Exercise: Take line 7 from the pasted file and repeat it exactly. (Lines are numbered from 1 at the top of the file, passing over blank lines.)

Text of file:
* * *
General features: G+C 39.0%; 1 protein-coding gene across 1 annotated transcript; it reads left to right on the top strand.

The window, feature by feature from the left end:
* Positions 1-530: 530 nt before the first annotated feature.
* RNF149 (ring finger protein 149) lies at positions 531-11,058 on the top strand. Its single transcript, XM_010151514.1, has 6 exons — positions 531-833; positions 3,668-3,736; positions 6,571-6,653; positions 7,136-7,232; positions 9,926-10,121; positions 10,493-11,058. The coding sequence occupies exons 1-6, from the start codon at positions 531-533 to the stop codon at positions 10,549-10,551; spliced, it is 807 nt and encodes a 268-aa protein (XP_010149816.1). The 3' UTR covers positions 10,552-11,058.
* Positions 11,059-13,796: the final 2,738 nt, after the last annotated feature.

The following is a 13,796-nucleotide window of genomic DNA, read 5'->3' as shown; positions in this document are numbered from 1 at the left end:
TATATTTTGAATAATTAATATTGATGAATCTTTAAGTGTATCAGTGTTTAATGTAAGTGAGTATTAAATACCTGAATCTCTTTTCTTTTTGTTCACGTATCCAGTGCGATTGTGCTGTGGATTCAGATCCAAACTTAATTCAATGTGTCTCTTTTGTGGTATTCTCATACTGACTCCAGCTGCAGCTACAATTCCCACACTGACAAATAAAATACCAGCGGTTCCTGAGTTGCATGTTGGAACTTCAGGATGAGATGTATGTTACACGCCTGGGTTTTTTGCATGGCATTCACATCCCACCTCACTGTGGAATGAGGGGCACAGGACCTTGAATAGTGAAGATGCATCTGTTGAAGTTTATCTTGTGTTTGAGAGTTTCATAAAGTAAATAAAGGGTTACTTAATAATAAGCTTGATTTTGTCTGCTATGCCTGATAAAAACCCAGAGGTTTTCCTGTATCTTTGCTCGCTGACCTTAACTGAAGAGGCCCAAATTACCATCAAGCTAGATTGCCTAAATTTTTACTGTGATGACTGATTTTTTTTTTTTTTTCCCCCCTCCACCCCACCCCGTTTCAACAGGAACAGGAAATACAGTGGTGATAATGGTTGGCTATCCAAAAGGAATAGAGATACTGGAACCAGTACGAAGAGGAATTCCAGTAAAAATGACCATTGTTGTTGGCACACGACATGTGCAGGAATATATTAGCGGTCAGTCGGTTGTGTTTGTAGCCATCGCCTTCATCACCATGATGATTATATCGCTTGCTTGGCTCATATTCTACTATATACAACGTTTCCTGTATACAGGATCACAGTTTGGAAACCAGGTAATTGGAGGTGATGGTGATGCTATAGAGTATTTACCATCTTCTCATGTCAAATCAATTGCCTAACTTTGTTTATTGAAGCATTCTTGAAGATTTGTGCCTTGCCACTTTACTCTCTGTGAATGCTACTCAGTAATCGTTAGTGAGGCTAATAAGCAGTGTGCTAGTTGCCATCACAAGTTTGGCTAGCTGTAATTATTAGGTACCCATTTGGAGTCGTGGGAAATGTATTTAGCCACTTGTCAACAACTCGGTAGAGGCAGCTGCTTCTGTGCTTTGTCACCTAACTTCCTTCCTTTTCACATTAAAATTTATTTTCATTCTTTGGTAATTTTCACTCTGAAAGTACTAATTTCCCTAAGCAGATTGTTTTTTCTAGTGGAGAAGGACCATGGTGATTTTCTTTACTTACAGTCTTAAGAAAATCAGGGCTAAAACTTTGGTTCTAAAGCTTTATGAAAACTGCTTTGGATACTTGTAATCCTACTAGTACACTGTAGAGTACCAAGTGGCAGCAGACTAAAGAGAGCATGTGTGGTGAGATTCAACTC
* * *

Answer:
TATATTTTGAATAATTAATATTGATGAATCTTTAAGTGTATCAGTGTTTAATGTAAGTGAGTATTAAATACCTGAATCTCTTTTCTTTTTGTTCACGTATCCAGTGCGATTGTGCTGTGGATTCAGATCCAAACTTAATTCAATGTGTCTCTTTTGTGGTATTCTCATACTGACTCCAGCTGCAGCTACAATTCCCACACTGACAAATAAAATACCAGCGGTTCCTGAGTTGCATGTTGGAACTTCAGGATGAGATGTATGTTACACGCCTGGGTTTTTTGCATGGCATTCACATCCCACCTCACTGTGGAATGAGGGGCACAGGACCTTGAATAGTGAAGATGCATCTGTTGAAGTTTATCTTGTGTTTGAGAGTTTCATAAAGTAAATAAAGGGTTACTTAATAATAAGCTTGATTTTGTCTGCTATGCCTGATAAAAACCCAGAGGTTTTCCTGTATCTTTGCTCGCTGACCTTAACTGAAGAGGCCCAAATTACCATCAAGCTAGATTGCCTAAATTTTTACTGTGATGACTGATTTTTTTTTTTTTTTCCCCCCTCCACCCCACCCCGTTTCAACAGGAACAGGAAATACAGTGGTGATAATGGTTGGCTATCCAAAAGGAATAGAGATACTGGAACCAGTACGAAGAGGAATTCCAGTAAAAATGACCATTGTTGTTGGCACACGACATGTGCAGGAATATATTAGCGGTCAGTCGGTTGTGTTTGTAGCCATCGCCTTCATCACCATGATGATTATATCGCTTGCTTGGCTCATATTCTACTATATACAACGTTTCCTGTATACAGGATCACAGTTTGGAAACCAGGTAATTGGAGGTGATGGTGATGCTATAGAGTATTTACCATCTTCTCATGTCAAATCAATTGCCTAACTTTGTTTATTGAAGCATTCTTGAAGATTTGTGCCTTGCCACTTTACTCTCTGTGAATGCTACTCAGTAATCGTTAGTGAGGCTAATAAGCAGTGTGCTAGTTGCCATCACAAGTTTGGCTAGCTGTAATTATTAGGTACCCATTTGGAGTCGTGGGAAATGTATTTAGCCACTTGTCAACAACTCGGTAGAGGCAGCTGCTTCTGTGCTTTGTCACCTAACTTCCTTCCTTTTCACATTAAAATTTATTTTCATTCTTTGGTAATTTTCACTCTGAAAGTACTAATTTCCCTAAGCAGATTGTTTTTTCTAGTGGAGAAGGACCATGGTGATTTTCTTTACTTACAGTCTTAAGAAAATCAGGGCTAAAACTTTGGTTCTAAAGCTTTATGAAAACTGCTTTGGATACTTGTAATCCTACTAGTACACTGTAGAGTACCAAGTGGCAGCAGACTAAAGAGAGCATGTGTGGTGAGATTCAACTC